Day of the Broken Promise

Benny Wenda, West Papuan criminal who killed a policeman several years ago, self claimed leader of West Papuan, and a small number of West Papuans living in Netherland demonstrated opposite the Netherlands Embassy in London, to mark their protest against the New York Agreement, 15 August 1962.

The western half of New Guinea became a Dutch colony in the nineteenth century. Papua was an integral part of the Netherlands East Indies (NEI). From administrative point of view, the Dutch colonial government administered from Batavia (presently Jakarta – Indonesia) the whole territory of NEI. From territorial point of view, the indivisibility of Papua as part of NEI was recognized in the London Agreement of 1824 between Great Britain and the Netherlands as well as reflected in the 1825 Map of the NEI which places Papua as its easternmost boundary.

When declaring independence, Indonesia’s founding fathers refer to the whole territory of NEI as the legitimate territory of Indonesia. This is in line with the principle of “Usi Posidentis” in which the successor state would inherit the whole territorial boundary of a colony. As far as Indonesians are concerned, the 1945 proclamation of independence was in itself an act of self-determination, covering the whole territory of Indonesia from Sabang (Aceh) to Merauke (West Papua).

Wenda was jailed for killing a security officer but managed to escape by the help of Indonesian corrupt jail officer and gain asylum in the UK.

Despite a little support for Benny’s separatist campaign, there is no international recognition of what has been claiming by Benny Wenda and friends.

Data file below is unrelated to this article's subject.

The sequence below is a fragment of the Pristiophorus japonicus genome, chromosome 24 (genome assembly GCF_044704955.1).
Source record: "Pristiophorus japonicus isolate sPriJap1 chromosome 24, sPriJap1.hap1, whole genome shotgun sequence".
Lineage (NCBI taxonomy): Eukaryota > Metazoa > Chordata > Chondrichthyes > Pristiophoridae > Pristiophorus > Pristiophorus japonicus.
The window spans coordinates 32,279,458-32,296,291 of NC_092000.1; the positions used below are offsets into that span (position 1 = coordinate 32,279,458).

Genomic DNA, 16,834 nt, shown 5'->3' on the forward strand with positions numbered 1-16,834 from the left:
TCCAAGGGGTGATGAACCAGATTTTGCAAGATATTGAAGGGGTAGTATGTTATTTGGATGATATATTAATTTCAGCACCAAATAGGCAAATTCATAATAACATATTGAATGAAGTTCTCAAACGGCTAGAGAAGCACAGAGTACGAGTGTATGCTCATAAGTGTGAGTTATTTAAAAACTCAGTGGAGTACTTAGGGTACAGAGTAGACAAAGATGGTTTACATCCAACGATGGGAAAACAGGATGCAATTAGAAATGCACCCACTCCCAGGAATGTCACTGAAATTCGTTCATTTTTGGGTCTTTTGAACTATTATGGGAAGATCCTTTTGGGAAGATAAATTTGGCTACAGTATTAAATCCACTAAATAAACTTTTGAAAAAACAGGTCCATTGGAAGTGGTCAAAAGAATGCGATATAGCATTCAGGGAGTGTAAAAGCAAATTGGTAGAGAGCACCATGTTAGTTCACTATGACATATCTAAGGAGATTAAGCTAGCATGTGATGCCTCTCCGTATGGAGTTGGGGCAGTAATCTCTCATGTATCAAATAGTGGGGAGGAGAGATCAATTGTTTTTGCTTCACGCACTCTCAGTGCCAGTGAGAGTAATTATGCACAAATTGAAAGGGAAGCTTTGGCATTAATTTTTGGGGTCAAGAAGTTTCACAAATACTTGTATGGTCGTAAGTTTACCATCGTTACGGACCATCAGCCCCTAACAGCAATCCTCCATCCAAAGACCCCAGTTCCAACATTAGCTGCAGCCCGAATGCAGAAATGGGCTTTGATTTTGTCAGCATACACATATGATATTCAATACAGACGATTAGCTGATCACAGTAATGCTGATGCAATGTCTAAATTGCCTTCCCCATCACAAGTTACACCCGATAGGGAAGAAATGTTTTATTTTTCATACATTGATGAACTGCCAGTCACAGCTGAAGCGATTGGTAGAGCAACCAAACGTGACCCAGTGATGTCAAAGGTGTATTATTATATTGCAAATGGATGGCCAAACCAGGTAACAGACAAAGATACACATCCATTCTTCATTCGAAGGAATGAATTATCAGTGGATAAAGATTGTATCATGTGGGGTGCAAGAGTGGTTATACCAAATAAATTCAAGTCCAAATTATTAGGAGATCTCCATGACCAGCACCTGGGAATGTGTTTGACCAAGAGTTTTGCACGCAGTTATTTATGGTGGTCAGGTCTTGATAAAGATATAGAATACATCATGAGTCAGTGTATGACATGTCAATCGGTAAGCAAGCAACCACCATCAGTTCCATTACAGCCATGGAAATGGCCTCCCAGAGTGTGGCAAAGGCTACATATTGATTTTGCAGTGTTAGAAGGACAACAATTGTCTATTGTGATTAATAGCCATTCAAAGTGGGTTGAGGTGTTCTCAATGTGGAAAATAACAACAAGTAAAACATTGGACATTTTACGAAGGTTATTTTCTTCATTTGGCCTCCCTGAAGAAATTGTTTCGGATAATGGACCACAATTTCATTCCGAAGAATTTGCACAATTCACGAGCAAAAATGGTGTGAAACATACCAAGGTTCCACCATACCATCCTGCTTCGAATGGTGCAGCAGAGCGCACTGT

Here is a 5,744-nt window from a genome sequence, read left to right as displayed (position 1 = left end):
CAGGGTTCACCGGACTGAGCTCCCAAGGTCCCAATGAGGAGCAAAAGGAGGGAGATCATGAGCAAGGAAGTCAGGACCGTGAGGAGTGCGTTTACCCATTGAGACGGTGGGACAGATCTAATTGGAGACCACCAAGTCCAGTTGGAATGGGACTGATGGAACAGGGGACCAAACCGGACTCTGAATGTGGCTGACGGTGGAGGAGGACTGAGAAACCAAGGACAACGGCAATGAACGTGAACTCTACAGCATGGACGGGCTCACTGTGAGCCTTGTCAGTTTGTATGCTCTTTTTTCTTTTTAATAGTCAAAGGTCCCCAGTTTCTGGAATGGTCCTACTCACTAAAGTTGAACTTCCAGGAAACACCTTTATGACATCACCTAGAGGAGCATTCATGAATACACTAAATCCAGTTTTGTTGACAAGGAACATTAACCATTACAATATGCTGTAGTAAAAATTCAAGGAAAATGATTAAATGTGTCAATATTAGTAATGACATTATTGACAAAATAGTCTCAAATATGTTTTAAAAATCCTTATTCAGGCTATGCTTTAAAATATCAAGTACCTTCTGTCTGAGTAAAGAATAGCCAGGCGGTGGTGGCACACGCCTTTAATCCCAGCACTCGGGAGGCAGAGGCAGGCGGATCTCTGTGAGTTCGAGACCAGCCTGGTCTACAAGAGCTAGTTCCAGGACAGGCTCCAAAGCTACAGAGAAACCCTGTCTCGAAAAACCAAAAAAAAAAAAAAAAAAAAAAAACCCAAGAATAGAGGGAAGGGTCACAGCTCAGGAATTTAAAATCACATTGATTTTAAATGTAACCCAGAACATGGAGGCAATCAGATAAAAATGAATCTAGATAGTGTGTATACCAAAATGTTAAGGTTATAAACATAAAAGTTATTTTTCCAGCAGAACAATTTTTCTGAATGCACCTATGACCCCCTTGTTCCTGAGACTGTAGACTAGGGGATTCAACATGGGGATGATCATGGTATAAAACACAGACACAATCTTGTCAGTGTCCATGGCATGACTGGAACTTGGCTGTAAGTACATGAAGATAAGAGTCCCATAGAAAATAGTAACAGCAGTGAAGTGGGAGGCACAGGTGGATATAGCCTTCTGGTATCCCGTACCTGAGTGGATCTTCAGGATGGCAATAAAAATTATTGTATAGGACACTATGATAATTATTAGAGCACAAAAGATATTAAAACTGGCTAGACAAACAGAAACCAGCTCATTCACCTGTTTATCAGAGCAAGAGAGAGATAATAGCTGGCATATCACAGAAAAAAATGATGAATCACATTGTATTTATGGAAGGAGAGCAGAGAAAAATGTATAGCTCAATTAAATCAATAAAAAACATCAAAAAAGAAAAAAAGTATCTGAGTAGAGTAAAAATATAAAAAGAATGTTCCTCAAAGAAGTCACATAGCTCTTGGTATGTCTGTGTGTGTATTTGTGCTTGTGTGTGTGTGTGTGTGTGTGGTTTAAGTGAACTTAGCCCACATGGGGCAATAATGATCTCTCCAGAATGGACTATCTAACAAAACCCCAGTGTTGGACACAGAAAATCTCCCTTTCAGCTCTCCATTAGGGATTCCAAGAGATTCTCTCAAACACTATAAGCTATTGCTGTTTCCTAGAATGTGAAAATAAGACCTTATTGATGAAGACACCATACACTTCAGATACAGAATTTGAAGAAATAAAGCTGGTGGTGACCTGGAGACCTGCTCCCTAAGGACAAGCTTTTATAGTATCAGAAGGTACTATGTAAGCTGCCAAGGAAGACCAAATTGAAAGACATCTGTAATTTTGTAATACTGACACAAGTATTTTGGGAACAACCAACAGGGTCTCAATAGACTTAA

Benny Wenda said that the day when the Dutch betrayed Papuan is the day of the broken promise, but actually there was no legal promise at all. In contrast, there was a historical international agreement on the future of West Papua, namely New York Agreement 1962.

All ethnic groups in Indonesia were automatically subsumed into the Republic of Indonesia without even being asked by way of “act of free choice”. In this context, the Papuans are “more fortunate” than other ethnic groups in Indonesia simply because they were given the chance to express their choice in 1969. An opportunity was the conclusion of the New York Agreement in 1962, which was basically a perfect answer of the non-formal promise by the Dutch. The final outcome of the Agreement was considered as granted, namely the ultimate reintegration of Papua into Indonesia.


2 Responses to Day of the Broken Promise

  1. Padric says:

    There are a lot of errors in this post:
    1 The Act of Free Choice was actually a stipulation of the 1962 NY Agreement so to say that the NY Agreement supercedes it is illogical. It was a face saving device for the Dutch who relinquished Papua due to US pressure.
    2Benny Wenda was arrested but never convicted of the charges so you cannot say categorically that he is guilty. If the Papuan prison system was up to scratch he never would have been able to claim asylum but it isn’t so we will never know the truth.
    3There is so much conclusive evidence to say that the AFC was a sham that to argue that it legitimises Indonesian Soveriegnty only undermines it.

  2. Gerry says:

    Benny Wenda, a convicted murderer should never be released. Mudering a person is one of the worst crime that can be committed. It undermines the value of life and the punishment for this should be of comparable caliber. Should the minimum punishment be life in prison, or should the person have a chance to be released.

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